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Showing posts from February, 2016

Who does whipped cream better? The 1950s or today? (It's a whipped cream smackdown!)

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This is a friendly competition between two similar products from two different Maine dairy companies. One of these containers of cream has many more additives--things that weren't added to milk in the 1950s and earlier--and has had more processing than the other. I wanted to know which would produce a prettier (and some would say healthier) whipped cream.

I used to live next to an Oakhurst dairy farm.

Oakhurst really stuck it to Monsanto when they first decided to not use bovine growth hormone (a Monsanto product) and added that fact to their milk packaging labels. Monsanto sued them but Oakhurst prevailed. I respect that immensely along with their support of local family farms.
Smiling Hill is a family farm that produces, processes and bottles(!) their milk in my town. They do not use chemical fertilizers, pesticides or artificial hormones. I just love that they still use bottles! This is where they accept returned bottles in their farm store where I brought mine earlier tod…

Hungry?

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I've been very busy working on Thrifty Vintage Gluten-Free Recipes. This slice of apple pie made with an oat flour crust will be included.


My next blog post will be posted very soon. I'm facilitating a smackdown! You'll see...

Pumping Iron in the Waffle Lab, or, Another Day in the Vintage Test Kitchen.

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I have this sexy early 1920s Griswold cast iron waffle iron that makes a beautiful hearts and star waffles.




I wasn't sure that it would work with an electric coil stove. It took me many tries to get this right, not just because of the iron, but I was also testing my own whole grain gluten-free waffle batter adapted from a 1920s recipe. As you can see, I had many fails:


Nope.


Still a big fat NOPE.


Was I tempted to order a non-stick waffle iron via my Amazon Prime for something non-stick and new? No way!




This waffle iron is a beauty, and it's also very heavy. I got an EXCELLENT work-out yesterday. You don't just place it on the stove-top, pour in the batter and then wait. You have to keep flipping the waffle irons to ensure even heating on both sides, and when you do so you have to clamp down on the handles very tightly. I did test waffles for about six hours straight, so I'm not sure how many reps that equals but I loved it and looking forward to more! I am totally ser…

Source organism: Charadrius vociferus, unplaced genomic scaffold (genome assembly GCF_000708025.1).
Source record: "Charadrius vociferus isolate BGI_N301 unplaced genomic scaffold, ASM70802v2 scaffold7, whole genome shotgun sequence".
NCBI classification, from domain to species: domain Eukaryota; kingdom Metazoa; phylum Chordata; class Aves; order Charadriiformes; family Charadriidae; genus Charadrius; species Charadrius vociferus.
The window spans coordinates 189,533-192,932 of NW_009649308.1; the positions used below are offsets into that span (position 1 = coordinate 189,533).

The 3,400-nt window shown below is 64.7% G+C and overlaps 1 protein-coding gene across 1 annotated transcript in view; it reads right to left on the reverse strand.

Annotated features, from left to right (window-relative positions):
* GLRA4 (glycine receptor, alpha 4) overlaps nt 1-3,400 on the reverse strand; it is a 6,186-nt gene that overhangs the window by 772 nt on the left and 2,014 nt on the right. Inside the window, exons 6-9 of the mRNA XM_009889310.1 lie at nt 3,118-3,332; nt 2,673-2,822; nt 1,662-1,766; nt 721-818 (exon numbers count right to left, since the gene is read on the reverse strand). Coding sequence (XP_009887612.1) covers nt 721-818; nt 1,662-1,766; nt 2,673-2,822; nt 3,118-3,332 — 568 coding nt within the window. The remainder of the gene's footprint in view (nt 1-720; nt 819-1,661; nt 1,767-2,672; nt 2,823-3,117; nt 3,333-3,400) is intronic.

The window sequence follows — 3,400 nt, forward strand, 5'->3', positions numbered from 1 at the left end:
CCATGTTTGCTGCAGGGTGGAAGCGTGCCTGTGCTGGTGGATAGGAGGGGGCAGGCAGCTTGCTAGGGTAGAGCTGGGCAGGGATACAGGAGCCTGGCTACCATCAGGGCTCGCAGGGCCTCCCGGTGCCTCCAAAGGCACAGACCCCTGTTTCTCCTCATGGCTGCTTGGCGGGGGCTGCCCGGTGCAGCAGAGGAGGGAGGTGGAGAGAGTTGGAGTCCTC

How people took a stand for weight in the 1950s

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Here are more scans from my 1952 Spring and Summer Montgomery Ward catalog, this time sharing some bathroom weight scale options. How do they compare to today?


These scales only go up to 250 pounds! I took a quick glance at amazon best selling scales, and the trend for top sellers seems to be a max of 400 pounds.


This "doctor's type" scale goes up to 300 pounds, still below today's equivalent that goes up to 400 and up.
Also check out: Weigh Cool Ideas.

Happy Valentine's Day! My own recipe for fancy bittersweet chocolates filled with marshmallow and coconut!

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I made these from scratch and they are fun to make and eat for a special Valentine's Day treat and/or gift. Everything tastes better when it's homemade with love, especially when you can control the sweetness and use minimally processed ingredients. The end result isn't machine-perfect, but food wasn't meant to be that way!

Averyl's Fancy Coconut Marshmallow Bittersweet Chocolates

1.5 bars of 4 oz Ghirardelli Chocolate Baking Bar, 100% cacao unsweetened chocolate: 960 calories
1/2 cup unrefined coconut sugar: 430 calories 1/4 cup organic non-fat dry milk powder: 120 calories 2 tbsp organic butter: 200 calories
Combine and blend ingredients in a double boiler, stirring until melted. Spoon melted chocolate into a candy molds (twenty candies worth) filling each halfway, then divide the following ingredients into each, using slightly more filling for larger pieces:

27 Dandies mini Vanilla marshmallows: 135 calories 2 tbsp Bob's Red Mill's unsweetened shredded…